University of Hull to lead a £3.8m Europe-wide project

University of Hull to lead a £3.8m Europe-wide project

The £3.8m research project will explore how to create a more sustainable environment while minimising waste generation.

The Horizon 2020 project, called Cresting, will look into the aspects of a regenerative system known as a circular economy, which is designed to enhance the efficiency of resources used to provide goods and services, with related impacts on business, government, the economy and the environment.

An alternative to the traditional linear ‘make, use and dispose’ model, a circular economy aims to use resources for as long as possible then dispose of these responsibly, reuse them or recycle the materials. 

The project will see 15 early career researchers recruited to universities across Europe who will be trained in the cutting-edge analysis of circular economy practices with the aim of turning this assessment into lessons for managing a transformation to a circular economy. 

Academic partners in the project are at the University of Hull this week for the inaugural workshop, with recruitment underway for researchers.

By the end, the project will have delivered 15 highly skilled individuals with an unparalleled understanding of how a circular economy works, able to inform and advise on future policy.

Dr Pauline Deutz, project co-ordinator from the University of Hull, said: “This is a major policy strategy within the EU around resource and recycling. It’s about changing the way things are designed so they are easier to recycle, last longer or are not made with toxic matter.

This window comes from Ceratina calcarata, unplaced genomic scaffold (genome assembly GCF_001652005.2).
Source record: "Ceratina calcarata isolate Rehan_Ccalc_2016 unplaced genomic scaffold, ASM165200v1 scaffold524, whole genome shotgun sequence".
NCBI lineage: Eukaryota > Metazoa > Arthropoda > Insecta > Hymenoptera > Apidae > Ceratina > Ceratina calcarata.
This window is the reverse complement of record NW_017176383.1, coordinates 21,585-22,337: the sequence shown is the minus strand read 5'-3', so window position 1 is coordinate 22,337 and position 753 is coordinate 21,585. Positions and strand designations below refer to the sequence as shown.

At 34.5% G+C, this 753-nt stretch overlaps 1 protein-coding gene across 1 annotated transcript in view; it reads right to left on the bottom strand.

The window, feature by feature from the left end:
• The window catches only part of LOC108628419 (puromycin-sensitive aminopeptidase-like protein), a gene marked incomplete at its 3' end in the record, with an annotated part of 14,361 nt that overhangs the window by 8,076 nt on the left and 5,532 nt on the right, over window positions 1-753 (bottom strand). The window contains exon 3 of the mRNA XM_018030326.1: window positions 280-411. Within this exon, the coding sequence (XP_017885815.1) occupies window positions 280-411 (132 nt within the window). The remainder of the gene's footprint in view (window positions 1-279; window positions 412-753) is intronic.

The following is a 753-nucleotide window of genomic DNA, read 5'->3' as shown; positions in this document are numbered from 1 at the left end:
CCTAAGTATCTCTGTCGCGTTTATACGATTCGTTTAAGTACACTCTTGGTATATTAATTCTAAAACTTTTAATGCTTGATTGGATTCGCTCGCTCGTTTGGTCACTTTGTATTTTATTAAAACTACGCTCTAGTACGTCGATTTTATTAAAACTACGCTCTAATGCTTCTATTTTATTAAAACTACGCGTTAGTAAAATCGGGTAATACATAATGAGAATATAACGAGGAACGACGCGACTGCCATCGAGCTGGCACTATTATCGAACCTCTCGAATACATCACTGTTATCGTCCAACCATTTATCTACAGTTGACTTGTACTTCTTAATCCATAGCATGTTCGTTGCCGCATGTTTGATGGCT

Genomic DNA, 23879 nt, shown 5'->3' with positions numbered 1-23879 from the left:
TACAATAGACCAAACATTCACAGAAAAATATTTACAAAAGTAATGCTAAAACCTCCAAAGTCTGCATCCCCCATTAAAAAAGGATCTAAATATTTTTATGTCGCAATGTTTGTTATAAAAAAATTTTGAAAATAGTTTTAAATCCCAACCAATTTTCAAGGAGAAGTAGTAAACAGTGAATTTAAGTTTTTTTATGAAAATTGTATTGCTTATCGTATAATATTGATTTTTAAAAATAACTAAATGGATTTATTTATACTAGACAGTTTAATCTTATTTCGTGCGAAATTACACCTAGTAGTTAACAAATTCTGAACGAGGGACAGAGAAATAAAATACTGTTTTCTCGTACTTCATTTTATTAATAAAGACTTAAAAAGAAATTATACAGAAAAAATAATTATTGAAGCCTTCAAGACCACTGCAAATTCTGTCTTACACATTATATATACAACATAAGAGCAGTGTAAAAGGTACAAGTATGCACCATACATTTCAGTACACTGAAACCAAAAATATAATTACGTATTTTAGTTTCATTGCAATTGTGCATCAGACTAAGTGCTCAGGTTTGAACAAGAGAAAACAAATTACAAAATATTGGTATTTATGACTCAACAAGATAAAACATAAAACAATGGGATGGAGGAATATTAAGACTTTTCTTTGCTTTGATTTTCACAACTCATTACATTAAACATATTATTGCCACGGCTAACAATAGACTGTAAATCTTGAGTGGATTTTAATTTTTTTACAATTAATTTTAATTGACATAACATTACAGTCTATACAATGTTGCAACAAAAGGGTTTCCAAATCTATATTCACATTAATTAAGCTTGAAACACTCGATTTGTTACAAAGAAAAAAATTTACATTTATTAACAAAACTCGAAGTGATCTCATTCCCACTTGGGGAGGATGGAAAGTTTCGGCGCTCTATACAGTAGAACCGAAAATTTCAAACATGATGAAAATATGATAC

“This involves building new relationships between companies, governmental bodies and the public to find ways of being cleverer in the use of resources than we currently are. 

“There could be enormous implications for the geographies of employment and economic development too, with new opportunities arising but others also disappearing.”

The four-year project also includes 15 partner organisations located in ten different countries across the EU and beyond.

Partners include WRAP, Hull City Council, EMS Ltd (an award-winning Hull-based charity), the Dutch Ministry of Infrastructure and the Environment, as well as the Universities of Nanjing, China and Ibadan, Nigeria.  

Other partners include companies involved in manufacturing, waste management and IT solutions for the circular economy.   

Dr Deutz continued: “What is unique about what this project is that we are trying to understand the implications of the circular economy.

“There is a lot of research into separate components of building a circular economy, such as design and recycling, but far fewer people working on how they fit together and what these changes might mean to the economy or for society.”

“If we are more effective in what we use then there can be carbon savings, but more attention needs to be paid to measuring the impacts of different approaches to resource efficiency. 

“The most appropriate option will vary for different materials and different locations.   There are potentially huge savings to be made in terms of money by using less resources, but there are also huge consequences in terms of helping the environment.”

Universities involved in the project include Universities of Graz, Austria, Utrecht, Netherlands, Messina and University “G. d’Annunzio” Pescara, Italy, Aberta and New University of Lisbon, Portugal, and the University of Technology Troyes, France in addition to the University of Hull.